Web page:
Chlorine bleach or sodium hypochlorite is a powerful disinfectant used in many households and facilities.
This chemical compound is effective in killing microorganisms that cause diseases and infections.
Bleach is inexpensive and readily available in stores, which is why they are widely used as a disinfectant.
However, bleach is also hazardous because it is highly corrosive.
It emits fumes that may be dangerous to your health, which is why bleach should never be used in full-strength.
Learn how to use bleach as a disinfectant using the Center for Disease Control or CDC’s recommended 1:10 solution.
Plastic spray bottle (quart-sized or larger), or glass jar with lid
Steps in Making the 1:10 Solution
1:10 solution basically means, 1 part bleach for every 9 parts of water.
However, if you need a smaller amount, you can start with ¼ cup bleach for 2 ¼ cup water.
If you need a larger amount, you just need to increase the amount of water and bleach solution accordingly.
For instance, for ½ cup bleach, use 4 ½ cups water, and for ¾ cup bleach, use 6 ¾ cups of water.
Use measuring cup for accurate measurement.
Pour the bleach to the spray bottle or glass jar before adding water.
This is done in order to prevent bleach from splashing to you.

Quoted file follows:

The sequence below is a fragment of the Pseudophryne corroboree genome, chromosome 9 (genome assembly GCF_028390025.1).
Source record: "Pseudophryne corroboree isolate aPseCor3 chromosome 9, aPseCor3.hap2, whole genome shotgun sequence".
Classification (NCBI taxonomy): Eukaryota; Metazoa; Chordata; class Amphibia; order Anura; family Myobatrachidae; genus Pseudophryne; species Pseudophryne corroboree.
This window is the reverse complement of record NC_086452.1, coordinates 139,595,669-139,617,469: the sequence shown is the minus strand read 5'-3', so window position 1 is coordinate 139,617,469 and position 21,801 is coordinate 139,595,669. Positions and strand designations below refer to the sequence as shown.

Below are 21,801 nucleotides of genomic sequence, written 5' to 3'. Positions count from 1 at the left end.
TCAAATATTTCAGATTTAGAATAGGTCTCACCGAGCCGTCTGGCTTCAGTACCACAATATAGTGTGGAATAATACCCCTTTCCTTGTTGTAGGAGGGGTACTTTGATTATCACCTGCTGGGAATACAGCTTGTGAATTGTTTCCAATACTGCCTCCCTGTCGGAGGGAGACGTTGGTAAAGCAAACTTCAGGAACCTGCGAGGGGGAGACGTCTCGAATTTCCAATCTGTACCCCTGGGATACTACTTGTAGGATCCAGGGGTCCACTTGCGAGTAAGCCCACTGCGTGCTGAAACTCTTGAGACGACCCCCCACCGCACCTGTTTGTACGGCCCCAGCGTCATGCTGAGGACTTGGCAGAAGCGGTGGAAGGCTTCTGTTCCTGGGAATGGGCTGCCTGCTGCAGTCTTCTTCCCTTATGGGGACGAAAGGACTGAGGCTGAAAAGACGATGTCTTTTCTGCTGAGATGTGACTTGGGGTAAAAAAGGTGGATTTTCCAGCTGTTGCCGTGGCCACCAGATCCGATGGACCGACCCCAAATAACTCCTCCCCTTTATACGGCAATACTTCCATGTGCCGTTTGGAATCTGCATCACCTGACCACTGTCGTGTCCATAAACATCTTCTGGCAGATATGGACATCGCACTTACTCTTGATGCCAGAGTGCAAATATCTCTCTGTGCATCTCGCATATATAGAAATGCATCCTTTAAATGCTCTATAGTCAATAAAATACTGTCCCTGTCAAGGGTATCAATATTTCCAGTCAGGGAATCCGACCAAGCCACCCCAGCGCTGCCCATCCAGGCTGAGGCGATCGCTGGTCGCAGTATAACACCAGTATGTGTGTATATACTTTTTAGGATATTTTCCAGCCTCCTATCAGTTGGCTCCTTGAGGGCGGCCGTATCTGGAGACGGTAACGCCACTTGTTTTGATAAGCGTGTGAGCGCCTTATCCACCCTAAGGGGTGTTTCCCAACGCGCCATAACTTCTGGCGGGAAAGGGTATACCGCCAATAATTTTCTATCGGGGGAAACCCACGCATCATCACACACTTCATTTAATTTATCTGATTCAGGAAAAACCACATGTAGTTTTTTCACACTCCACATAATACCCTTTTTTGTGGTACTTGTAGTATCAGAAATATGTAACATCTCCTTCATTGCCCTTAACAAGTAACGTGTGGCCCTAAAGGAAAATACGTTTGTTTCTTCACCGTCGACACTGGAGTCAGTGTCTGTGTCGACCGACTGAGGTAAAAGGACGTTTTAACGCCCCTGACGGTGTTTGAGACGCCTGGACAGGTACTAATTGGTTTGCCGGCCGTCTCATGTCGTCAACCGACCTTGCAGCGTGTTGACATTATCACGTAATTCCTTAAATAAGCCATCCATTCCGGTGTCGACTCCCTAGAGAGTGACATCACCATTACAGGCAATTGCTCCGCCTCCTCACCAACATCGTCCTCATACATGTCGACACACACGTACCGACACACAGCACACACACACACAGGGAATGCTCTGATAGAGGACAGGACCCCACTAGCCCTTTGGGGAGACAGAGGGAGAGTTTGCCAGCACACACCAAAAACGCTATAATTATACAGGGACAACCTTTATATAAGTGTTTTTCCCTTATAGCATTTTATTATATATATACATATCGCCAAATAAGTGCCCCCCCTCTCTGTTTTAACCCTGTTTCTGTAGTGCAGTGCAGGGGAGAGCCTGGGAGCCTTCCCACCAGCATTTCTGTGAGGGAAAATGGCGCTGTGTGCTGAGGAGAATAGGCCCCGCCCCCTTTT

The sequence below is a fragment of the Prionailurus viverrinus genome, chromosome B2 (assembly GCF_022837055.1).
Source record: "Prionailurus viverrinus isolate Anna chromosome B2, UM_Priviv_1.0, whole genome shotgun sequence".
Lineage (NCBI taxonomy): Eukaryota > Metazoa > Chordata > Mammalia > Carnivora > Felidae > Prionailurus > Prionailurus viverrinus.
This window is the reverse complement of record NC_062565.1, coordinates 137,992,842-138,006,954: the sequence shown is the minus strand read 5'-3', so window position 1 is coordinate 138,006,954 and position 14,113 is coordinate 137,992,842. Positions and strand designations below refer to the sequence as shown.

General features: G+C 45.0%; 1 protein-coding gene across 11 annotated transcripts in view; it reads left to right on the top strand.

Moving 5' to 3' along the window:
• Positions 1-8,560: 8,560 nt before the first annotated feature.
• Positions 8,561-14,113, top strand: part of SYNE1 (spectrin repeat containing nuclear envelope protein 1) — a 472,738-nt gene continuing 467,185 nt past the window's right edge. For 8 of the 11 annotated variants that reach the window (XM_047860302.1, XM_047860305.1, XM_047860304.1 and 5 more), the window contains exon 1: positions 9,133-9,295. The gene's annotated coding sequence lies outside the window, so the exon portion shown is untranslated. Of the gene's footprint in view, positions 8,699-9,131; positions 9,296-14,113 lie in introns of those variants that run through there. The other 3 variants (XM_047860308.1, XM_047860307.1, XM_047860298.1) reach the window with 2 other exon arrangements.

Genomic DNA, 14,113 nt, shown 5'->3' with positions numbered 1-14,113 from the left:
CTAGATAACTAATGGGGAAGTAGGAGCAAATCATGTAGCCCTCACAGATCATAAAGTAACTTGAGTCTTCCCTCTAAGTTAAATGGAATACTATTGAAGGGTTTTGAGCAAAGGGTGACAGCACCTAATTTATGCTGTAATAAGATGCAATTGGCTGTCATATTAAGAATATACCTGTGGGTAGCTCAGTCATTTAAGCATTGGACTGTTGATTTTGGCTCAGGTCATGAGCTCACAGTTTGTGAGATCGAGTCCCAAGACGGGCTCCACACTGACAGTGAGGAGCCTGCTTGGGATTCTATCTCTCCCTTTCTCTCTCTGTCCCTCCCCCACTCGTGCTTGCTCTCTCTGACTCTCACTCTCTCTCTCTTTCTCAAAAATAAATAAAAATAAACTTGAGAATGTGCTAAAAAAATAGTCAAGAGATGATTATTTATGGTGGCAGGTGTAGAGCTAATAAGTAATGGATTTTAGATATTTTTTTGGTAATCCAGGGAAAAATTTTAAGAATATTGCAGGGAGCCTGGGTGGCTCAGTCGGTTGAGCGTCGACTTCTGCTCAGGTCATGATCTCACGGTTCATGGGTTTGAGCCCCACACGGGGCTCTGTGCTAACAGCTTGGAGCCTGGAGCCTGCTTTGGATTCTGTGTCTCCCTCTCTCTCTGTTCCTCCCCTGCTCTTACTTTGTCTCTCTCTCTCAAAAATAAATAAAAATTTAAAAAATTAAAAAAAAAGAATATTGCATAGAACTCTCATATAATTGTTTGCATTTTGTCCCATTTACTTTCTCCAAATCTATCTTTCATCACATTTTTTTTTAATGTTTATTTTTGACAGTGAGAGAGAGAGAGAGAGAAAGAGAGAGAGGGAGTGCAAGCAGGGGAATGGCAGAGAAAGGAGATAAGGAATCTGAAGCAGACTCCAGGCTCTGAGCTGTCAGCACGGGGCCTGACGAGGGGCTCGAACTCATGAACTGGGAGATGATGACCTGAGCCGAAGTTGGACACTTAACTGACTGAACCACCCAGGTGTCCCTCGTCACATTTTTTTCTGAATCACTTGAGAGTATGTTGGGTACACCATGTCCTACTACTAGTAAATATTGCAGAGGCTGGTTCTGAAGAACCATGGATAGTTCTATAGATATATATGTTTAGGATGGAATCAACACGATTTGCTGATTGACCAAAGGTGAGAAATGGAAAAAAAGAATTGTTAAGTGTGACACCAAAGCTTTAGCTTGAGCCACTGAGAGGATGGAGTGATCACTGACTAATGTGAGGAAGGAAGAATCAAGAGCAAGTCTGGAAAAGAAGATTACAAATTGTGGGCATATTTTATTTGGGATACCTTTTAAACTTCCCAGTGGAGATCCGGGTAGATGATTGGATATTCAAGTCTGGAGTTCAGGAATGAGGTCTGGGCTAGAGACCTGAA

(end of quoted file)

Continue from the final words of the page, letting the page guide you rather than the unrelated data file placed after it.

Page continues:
Use cool water for the solution as hot water decomposes the active ingredients of bleach and may lose its disinfectant power.
Replace lid on container.
Gently invert the container back and forth to mix the solution.
Tips and Warnings
When learning how to use bleach as a disinfectant, you need to be careful so that your skin does not get in contact with the solution.
Below are safety tips and precautions when mixing bleach for disinfecting:
Full-strength bleach products emit toxic fumes.
Thus, when diluting bleach, keep the windows open for ventilation.
Do not dilute in small or enclosed spaces.
It is best if you dilute outside the home.
Do not add other ingredients to the solution, such as vinegar.
Mixing bleach with acids will result to the emission of chlorine gas, which may cause breathing problems.
Mixing bleach will ammonia is also not advisable, as it will release toxic chloramines gas, which may be fatal.
Wear protective gear, such as gloves when diluting to avoid getting it into the skin, which may cause irritation and allergic reactions.
In the event that you do get bleach on your skin, make sure to wipe it off immediately using a damp cloth.
Discard unused diluted solution after use.
It will lose its disinfectant power when exposed to heat and sunlight.
Thus, it is advisable to mix a fresh batch for every use and discard the remaining amount.
For the undiluted bleach, keep it in a cool and shaded place, and make sure to keep it out of reach of children.
Now that you know how to use bleach as a disinfectant, you are ready to disinfect different areas of your home.
However, after using bleach to disinfect bathroom areas or other surface areas in the home, make sure to rinse it with clean water to remove residue.
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